messages implanted in commercial advertising and mass media of daily urban life. The name of the exhibit, Salad Days, was derived from the title of a 1985 punk rock album of the same name, referring to the phrase spoken by Cleopatra in Shakespeare’s Antony and Cleopatra. Cleopatra would use this phrase as she laments her past intimate relationship with Julius Caesar while in her youth.
On entry to the exhibit, one is shown a repeating series of Obey Giant images
accompanied by a large, bright red arrow pointing the way into the gallery with the words OBEY
– ATTENTION followed by the Obey Giant image. Multiple images showing the
variations of the Obey Giant theme, are then displayed, including images of
police, the digital device (at the time the home computer) and the subversive response of via the
paint spray can, a potent symbol of graffiti writing.
An impressive photomontage takes up an entire wall of the gallery, showing the myriad
of locations of the Obey Giant in cities throughout the world (figure 17). Two images in
particular caught my attention, the first was a red and black horizontally striped image of an eye,
with the word OBEY in the background and an Andre the Giant image in the middle of the pupil
with the caption “YOU ARE UNDER SURVEILLANCE” written in bold block letters across
the bottom. This image reinforces the notion of secret government and commercial surveillance. The second image is a screen photoprint of a 1970’s television set with the words Giant, Advertisement and Obey written on the screen, reinforcing concerns about subliminal messages in advertising. Both these images raise questions about increasing political and commercial surveillance and scrutiny in the lives of ordinary citizens. As I reflected further on these images, some going back almost twenty years, they also portend and reflect ongoing contemporary concerns that resonate with the millennial generation, such as, racial profiling, police brutality, secret government surveillance through digital devices and the secret sharing and selling of private information, such as buying preferences, to businesses and advertisers.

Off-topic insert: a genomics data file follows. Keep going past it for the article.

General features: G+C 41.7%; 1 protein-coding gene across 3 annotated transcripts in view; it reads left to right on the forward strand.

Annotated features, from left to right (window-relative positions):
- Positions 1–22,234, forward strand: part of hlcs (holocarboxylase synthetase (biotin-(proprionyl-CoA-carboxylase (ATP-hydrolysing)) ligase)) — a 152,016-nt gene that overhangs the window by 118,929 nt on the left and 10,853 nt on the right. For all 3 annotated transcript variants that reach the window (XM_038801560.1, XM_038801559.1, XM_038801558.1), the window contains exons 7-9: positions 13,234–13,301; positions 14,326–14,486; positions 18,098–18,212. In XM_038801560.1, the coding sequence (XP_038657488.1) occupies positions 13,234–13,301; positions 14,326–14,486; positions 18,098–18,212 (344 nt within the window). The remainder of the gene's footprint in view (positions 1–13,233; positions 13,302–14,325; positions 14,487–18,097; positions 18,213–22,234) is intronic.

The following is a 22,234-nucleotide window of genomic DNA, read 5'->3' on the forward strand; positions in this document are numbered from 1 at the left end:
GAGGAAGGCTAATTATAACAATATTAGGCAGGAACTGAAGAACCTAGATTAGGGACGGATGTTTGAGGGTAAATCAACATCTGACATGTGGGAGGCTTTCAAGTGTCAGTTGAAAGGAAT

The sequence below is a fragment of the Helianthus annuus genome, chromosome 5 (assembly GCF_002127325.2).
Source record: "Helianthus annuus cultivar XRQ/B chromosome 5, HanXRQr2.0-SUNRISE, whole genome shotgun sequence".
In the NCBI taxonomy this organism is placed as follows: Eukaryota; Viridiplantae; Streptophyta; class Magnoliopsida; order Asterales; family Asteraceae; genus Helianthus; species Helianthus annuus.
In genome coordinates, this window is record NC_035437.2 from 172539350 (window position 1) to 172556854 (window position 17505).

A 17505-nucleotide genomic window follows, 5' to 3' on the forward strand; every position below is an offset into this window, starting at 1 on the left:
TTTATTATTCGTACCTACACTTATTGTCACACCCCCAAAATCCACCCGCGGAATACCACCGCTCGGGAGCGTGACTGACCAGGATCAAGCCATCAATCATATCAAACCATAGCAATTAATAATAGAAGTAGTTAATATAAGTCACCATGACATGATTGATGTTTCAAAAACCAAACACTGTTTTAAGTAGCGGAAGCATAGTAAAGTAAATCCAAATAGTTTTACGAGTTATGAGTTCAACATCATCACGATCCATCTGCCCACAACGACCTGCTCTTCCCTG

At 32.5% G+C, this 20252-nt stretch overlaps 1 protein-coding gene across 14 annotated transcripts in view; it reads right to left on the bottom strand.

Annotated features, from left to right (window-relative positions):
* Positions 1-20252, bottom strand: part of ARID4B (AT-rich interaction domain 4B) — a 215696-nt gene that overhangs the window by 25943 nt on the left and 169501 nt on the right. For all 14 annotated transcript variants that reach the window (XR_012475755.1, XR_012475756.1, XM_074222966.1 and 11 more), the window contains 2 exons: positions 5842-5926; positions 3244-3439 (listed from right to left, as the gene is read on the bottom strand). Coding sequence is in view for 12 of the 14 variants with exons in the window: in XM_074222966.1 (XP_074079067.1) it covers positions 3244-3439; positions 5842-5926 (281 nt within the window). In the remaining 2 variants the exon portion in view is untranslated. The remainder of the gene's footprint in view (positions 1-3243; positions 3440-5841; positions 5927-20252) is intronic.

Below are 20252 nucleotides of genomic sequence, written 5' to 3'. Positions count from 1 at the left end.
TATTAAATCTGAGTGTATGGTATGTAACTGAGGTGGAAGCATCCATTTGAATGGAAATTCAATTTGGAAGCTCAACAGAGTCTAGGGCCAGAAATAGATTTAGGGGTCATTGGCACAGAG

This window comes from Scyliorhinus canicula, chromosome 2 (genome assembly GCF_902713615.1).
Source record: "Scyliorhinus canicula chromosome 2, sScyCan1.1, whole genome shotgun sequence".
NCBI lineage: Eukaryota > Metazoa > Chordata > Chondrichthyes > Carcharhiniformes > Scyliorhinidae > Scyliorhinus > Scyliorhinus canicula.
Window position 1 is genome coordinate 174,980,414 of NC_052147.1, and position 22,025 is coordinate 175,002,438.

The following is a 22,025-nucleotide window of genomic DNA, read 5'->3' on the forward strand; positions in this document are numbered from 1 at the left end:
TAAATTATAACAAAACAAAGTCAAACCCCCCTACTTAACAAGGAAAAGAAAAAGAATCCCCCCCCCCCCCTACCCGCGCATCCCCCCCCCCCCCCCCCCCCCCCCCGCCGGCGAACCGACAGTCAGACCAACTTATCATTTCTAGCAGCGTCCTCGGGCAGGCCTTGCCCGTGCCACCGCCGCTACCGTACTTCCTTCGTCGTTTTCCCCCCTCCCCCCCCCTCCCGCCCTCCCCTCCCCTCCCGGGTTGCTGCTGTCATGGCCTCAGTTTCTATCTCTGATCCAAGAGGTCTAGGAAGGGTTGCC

Calling into question issues of privacy, security and safety in Cyberspace, especially Social
In summary, Salad Days was a jarring and thought-provoking exhibit, demonstrating
through innovative graphic imagery, themes of political and commercial intrusion into everyday
life, compelling the viewer to question received notions of trust and faith in governmental and
commercial authority. Connecting this exhibit to the accompanying Punk music exhibit at
Cranbrook Art Museum was the perfect means of demonstrating the influence of the Punk Rock
visual aesthetic, as seen in Punk Rock posters and album covers, to the visual aesthetic of the
next generation of young artists, such as, Shepard Fairey. This retrospective exhibit of Fairey’s
work, at a critical early point of his artistic career, would call into question ongoing and
contemporary concerns and notion of increasing political and commercial surveillance and
scrutiny in the lives of ordinary citizens.
1. Fairey, Shepard. Covert to Overt. Rizzoli International Publications, New York. 2015